“Alcohol is a teratogen and it disrupts fetal development in a really particular way. It can literally make brains be put together differently,” said Jillian. “There are many variables (that can affect outcomes) such as the type of alcohol exposure in terms of the amount of alcohol and the period of time over which alcohol exposure happens.”

For toddlers and babies, the effects of FASD may present as sensory sensitivity such as being irritable in relation to high sensitivity stimuli as well as physical characteristics such as low birth weight and less frequently developmental abnormalities around the heart, kidneys and other organs. With older children in elementary and middle school, the impacts are seen through behaviors that impact the child or youth’s cognitive functioning and development.

“One of the ways that parenting someone with an FASD can be challenging is that people with an FASD oftentimes struggle with cause and effect relationships and almost all of our parenting strategies around supporting behavior hinge on cause and effect, like punishment or consequences,” said Jillian. “Oftentimes that just doesn’t work when parenting a kiddo with an FASD because they don’t get it. They’re literally not getting that link between a behavior they exhibited and a consequence they’re receiving.”

In addition to specialized training for caregivers of children and youth with FASD through the Child Welfare Training System, Jillian suggested several helpful resources for caregivers, including a behavior modification tool called The Eight Magic Keys, which was developed for people parenting children with FASD to modify the child’s environment to support the behaviors they are trying to see. 

Jillian also recommended parents and caregivers lean on others for support. Illuminate Colorado offers support groups for parents and caregivers of children with FASD. 

For foster and kinship parents, Jillian offers the reminder that is important for foster parents to approach biological parents with dignity and respect.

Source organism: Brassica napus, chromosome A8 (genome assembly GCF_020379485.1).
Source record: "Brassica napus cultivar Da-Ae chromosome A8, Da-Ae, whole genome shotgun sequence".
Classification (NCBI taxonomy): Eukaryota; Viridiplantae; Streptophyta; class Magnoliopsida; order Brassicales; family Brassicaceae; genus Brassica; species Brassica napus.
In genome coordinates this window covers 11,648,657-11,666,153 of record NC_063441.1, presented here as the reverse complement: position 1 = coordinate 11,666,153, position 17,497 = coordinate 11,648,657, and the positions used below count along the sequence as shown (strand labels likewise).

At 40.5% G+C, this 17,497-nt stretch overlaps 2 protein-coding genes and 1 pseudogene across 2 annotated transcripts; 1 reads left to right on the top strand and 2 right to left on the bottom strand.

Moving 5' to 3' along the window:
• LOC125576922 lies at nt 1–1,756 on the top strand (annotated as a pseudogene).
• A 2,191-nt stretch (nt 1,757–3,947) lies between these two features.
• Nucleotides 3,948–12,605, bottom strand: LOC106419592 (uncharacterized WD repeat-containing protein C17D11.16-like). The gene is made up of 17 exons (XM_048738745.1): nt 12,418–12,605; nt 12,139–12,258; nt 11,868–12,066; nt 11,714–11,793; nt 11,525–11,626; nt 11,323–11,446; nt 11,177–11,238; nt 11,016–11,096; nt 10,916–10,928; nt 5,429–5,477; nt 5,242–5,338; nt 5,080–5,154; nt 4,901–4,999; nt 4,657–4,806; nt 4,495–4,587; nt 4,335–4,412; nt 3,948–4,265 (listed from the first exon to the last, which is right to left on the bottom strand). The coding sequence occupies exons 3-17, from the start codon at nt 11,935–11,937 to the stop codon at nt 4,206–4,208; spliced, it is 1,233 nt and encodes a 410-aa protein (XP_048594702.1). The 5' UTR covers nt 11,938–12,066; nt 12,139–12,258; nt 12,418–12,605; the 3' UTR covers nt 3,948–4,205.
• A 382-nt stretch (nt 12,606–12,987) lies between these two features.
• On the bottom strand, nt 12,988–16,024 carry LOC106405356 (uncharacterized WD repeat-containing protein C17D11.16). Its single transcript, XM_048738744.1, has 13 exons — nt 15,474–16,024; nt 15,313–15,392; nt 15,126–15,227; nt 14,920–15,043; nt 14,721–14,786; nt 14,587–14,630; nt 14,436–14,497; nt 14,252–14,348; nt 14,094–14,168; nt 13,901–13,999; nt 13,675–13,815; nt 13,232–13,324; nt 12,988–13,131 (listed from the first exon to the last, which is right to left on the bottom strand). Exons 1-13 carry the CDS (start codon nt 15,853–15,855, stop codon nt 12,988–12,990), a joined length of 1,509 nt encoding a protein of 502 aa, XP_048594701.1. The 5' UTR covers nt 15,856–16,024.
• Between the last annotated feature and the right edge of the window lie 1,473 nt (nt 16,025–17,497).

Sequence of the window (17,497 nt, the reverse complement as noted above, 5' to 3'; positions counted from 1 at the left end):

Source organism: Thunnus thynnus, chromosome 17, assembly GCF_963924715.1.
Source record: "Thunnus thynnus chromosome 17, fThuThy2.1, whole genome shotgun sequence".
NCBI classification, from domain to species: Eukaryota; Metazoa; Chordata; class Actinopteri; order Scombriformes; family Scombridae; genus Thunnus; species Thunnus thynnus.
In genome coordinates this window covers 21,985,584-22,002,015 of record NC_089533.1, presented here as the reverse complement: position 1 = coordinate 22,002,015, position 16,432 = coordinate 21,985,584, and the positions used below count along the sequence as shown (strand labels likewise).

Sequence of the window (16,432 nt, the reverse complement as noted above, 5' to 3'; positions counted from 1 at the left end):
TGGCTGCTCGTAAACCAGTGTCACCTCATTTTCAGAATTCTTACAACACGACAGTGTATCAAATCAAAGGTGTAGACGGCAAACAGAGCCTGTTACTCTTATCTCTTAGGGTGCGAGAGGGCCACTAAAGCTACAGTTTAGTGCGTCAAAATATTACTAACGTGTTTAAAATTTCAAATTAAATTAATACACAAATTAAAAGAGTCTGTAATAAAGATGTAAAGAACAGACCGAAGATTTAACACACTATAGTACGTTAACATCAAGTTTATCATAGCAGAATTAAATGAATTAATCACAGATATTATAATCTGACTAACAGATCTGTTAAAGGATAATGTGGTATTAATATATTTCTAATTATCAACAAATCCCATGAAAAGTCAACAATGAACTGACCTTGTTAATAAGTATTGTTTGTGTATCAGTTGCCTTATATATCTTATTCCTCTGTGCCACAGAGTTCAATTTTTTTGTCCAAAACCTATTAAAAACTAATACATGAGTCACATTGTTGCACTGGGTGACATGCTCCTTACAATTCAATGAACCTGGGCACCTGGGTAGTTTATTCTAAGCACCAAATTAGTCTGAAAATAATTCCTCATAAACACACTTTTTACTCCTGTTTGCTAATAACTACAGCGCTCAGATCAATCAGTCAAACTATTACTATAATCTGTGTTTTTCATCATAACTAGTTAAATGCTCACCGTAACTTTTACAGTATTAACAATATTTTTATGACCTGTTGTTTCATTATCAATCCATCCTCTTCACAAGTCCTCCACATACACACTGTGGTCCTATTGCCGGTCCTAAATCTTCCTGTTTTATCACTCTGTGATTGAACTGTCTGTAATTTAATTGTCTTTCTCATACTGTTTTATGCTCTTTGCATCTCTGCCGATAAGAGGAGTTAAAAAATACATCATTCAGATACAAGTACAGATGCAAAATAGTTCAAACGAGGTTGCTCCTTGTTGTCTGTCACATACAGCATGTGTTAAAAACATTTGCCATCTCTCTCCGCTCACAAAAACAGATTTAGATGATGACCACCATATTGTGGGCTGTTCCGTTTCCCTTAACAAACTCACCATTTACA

“Almost always a parent who drank during pregnancy wanted a healthy pregnancy and feels really complicated about having used substances during pregnancy,” said Jillian.  “I think that it’s important for foster parents who are continuing to work with bio parents to understand that more often than not this is someone who didn’t get the support they needed to be healthy and well in time for their kiddo to get to benefit from that.”

Although the effects of FASD will impact a person throughout their life, research shows that diagnosis, identification, and the right supports can lead to better outcomes and help people with FASDs live productive and fulfilling lives. Below are facts and resources for caregivers of children and youth with FASDs.

FASD Facts

      • There is no way to tell if someone has an FASD by looking at them.
      • An individual with an FASD may have an average or above-average IQ.
      • There is no known safe amount of alcohol use during pregnancy.
      • The needs of individuals and families impacted by FASD can change over time.
      • Parents need support too–and have options. Resources such as respite care and parent support groups can be valuable for caregivers of children or young people with an FASD. Learn more about parent support groups specifically for families with a child with an FASD.
      • The identification of FASDs is protective. Identifying that a child or adolescent has an FASD leads to better outcomes by ensuring the right supports are in place.
      • FASDs are lifelong and there is no cure, but there are approaches that can help support individuals and families. Developing successful interventions for individuals with FASD is possible. While there is no blueprint or “cookbook approach” to working with individuals with an FASD, there are strategies (like the Eight Magic Keys) that can help us be successful.

Child Welfare Training System (CWTS) Course

Fetal Alcohol Spectrum Disorders 

This online training, with customized content for both caseworkers and caregivers, explores the research around the impacts of fetal alcohol exposure and how FASD affects behavior and functioning. 

Other FASD resources for Foster Parents

Adopting and Fostering Children with Fetal Alcohol Spectrum Disorders

How Fetal Alcohol Spectrum Disorders Co-Occur with Mental Illness

The Language of Fetal Alcohol Spectrum Disorders

The Eight Magic Keys

Eight Magic Keys Worksheet

CDC Basics about FASDs

Parent Resources

Building Blocks of Brain Development

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“If I can help one child, one mother, one family survive and thrive while living with an FASD, then I have met my purpose on this earth…”

“If I can help one child, one mother, one family survive and thrive while living with an FASD, then I have met my purpose on this earth…”

Empathy is an important part of preventing Fetal Alcohol Spectrum Disorders. Illuminate Colorado reached out through our networks of families impacted by substance use to get more perspective to increase understanding and support for birth mothers and to strengthen recovery for women who drank during their pregnancies as well as to support their families.